ARKIN: Well, we’ve never had a Donald Trump before. That’s the most important ingredient here. The FBI has always been a political organization, though it would like to portray itself as not one. During the civil rights era or during the communist scare of the 1950s or doing the period of time where it was basically persecuting those who were against the war in Vietnam, etc, the FBI has always hewed in the direction of being a right-wing institution with an antagonism towards the left.
With Donald Trump, the shift began to be apparent that the FBI, in fact, had a lot of people within its ranks who were anti-Trump. In fact, the long bipartisan era of the FBI was over. We live in a topsy-turvy world where the Rachel Maddows of the world are cheering the FBI on and the right-wing hates them. That’s unprecedented in modern history, that the left somehow thinks that the CIA and FBI are going to protect us from Donald Trump rather than the right [supporting these agencies]. Even like the left is quasi-cheerleaders for perpetual war and for the continuation of the war in Syria and for the war in Ukraine, etc. Whereas the right is much more of a traditional American isolationist entity.
Look, Donald Trump isn’t smart enough to articulate and/or represent the actual currents, which exist within American society, but there are currents that exist within American society. It’s Washington DC, and the New York bubble and the LA bubble versus the rest of the country, or urban versus rural. Whatever way you want to describe it. Donald Trump was elected because of that divide. Because of that increasing divide between officialdom and the rest of the American population.
So the FBI, which has always been seen in the mainstream’s eyes as being a neutral party, became a very political party. They just did. They became a political party. And at the same time that Barack Obama was being criticized during the 2016 presidential election cycle for not doing about the accusations vis a vis Russian collusion and Russian intervention—Obama said, well, I’m not going to do more because I don’t want to put my finger on the scale of the election. It’s up to the American people to decide who is the next president.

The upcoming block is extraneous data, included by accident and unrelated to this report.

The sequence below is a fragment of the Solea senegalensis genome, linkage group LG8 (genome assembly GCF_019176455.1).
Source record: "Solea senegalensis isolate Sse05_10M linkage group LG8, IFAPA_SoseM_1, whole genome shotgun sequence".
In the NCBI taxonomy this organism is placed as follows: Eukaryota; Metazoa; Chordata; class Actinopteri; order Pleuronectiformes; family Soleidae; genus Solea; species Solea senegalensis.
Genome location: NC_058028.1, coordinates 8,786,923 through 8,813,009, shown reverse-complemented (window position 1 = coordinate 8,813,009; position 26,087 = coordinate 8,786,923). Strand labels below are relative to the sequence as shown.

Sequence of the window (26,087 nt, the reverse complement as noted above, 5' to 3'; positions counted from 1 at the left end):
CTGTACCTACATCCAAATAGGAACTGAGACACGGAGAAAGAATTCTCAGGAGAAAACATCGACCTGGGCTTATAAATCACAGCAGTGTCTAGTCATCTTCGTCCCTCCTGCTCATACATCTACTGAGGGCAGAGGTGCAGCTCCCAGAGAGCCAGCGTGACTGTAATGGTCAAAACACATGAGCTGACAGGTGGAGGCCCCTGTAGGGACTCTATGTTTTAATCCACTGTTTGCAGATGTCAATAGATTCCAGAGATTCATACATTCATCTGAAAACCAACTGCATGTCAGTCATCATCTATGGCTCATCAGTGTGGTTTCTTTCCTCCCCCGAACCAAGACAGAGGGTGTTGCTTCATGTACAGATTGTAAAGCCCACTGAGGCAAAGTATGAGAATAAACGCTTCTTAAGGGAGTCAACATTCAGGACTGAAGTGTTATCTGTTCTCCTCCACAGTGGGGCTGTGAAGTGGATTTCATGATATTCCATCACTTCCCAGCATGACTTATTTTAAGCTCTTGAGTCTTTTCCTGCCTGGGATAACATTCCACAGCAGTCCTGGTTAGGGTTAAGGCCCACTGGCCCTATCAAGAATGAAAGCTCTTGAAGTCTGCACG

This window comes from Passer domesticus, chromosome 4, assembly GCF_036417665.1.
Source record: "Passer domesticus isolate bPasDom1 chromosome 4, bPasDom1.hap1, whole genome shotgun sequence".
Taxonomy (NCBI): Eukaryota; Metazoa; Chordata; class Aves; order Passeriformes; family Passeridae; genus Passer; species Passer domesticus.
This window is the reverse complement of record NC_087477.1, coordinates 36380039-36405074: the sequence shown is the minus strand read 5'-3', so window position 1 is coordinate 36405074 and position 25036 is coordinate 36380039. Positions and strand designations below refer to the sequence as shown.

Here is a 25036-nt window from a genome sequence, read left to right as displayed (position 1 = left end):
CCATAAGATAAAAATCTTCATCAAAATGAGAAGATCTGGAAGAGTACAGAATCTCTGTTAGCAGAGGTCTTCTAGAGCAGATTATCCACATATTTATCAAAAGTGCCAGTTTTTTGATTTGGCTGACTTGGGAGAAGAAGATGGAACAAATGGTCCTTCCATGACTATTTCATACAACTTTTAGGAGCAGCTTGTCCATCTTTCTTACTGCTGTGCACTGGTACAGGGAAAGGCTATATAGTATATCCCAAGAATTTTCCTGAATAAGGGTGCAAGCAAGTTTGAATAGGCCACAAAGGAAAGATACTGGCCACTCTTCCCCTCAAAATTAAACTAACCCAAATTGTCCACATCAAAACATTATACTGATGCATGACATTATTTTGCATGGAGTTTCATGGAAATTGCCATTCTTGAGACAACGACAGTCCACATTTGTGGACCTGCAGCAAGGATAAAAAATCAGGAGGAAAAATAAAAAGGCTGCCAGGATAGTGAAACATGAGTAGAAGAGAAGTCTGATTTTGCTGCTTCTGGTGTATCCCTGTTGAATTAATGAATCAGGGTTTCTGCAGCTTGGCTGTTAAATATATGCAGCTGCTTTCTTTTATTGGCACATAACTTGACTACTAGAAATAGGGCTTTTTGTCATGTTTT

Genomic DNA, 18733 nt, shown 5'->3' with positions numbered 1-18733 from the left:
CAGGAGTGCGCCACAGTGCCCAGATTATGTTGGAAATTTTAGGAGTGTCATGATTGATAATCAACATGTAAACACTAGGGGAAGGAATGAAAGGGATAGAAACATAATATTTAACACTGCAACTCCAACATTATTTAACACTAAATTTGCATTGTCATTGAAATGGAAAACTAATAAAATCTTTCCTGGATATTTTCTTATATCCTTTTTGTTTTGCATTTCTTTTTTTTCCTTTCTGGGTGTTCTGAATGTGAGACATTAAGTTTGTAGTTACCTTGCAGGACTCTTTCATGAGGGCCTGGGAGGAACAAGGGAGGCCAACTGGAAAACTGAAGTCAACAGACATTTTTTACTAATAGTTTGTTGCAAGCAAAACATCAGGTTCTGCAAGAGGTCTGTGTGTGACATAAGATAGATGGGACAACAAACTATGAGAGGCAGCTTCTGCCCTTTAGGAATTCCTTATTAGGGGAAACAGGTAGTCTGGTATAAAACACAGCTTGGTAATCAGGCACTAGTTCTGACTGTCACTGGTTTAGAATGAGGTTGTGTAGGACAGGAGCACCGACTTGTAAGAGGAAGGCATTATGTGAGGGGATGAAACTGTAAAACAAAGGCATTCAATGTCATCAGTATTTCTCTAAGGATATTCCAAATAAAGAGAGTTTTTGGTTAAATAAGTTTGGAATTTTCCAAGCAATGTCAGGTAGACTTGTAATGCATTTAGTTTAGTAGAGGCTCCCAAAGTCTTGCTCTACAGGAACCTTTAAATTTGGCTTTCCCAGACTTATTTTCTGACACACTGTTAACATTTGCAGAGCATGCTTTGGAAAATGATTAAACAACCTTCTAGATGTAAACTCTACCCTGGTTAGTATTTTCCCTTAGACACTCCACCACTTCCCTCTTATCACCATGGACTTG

But they wanted the FBI to put their finger on the scale, and that was what happened when Comey had a press conference right prior to the election and stated Hillary [Clinton] broke the law but we’re not going to indict her. That just pissed everybody off on both sides, but most importantly, what it did was introduce the idea that Hillary Clinton was a lawbreaker and hadn’t been held accountable whereas Donald Trump was being accused of being lawbreaker and people were assuming that he was guilty.
I’m sorry. I live in a country where I still believe innocent until proven guilty. Donald Trump is innocent. He’s innocent of claims of collusion. He’s innocent of claims of cooperation. He’s innocent of all these claims until he is proven guilty. So while we might be comfortable in the mainstream saying Donald Trump’s lies about the election—I mean, listen to NPR. They say it in that way, and it should be Donald Trump’s claims about the election. By saying the word lies, you are already declaring what your political position is. That’s not impartial journalism as I understand it to be.
So Donald Trump is innocent until proven guilty, and now this search warrant has been executed. I hope as a citizen that either the Justice Department brings charges against Donald Trump or it starts to reevaluate whether it continues to spend its resources and our money in going after this guy.
GOSZTOLA: Let me ask you a few specific questions. Do you actually believe that this is a mistake on Donald Trump’s part that he has these boxes? I seem to get from the way you are setting up the timeline that that seems like a very convenient excuse at this hour. Have you seen any evidence that they really made this mistake with this many boxes of documents?
ARKIN: I mean, Melania’s shoes might have taken 42 boxes themselves. We don’t know how many boxes were actually removed from the White House in that six-hour period on January 20. But I think it’s important that you think because Donald Trump screwed up and didn’t have a normal transition and boxes ended up going to Mar-a-Lago that shouldn’t have gone to Mar-a-Lago, it doesn’t mean it wasn’t Donald Trump’s fault. I mean, this is his trick, right? They were sent by mistake, but if it had been a normal transition, they wouldn’t have been sent by mistake.
You have to ultimately say that this falls on Donald Trump in terms of what direction was given to the White House staff and his subordinates in terms of preparing the White House for the Biden administration to come into the office. So, yes, I can see that the documents might have ended up in Mar-a-Lago by mistake, but the mistake is that Donald Trump didn’t accept the results of the election and didn’t facilitate an ordinary transition.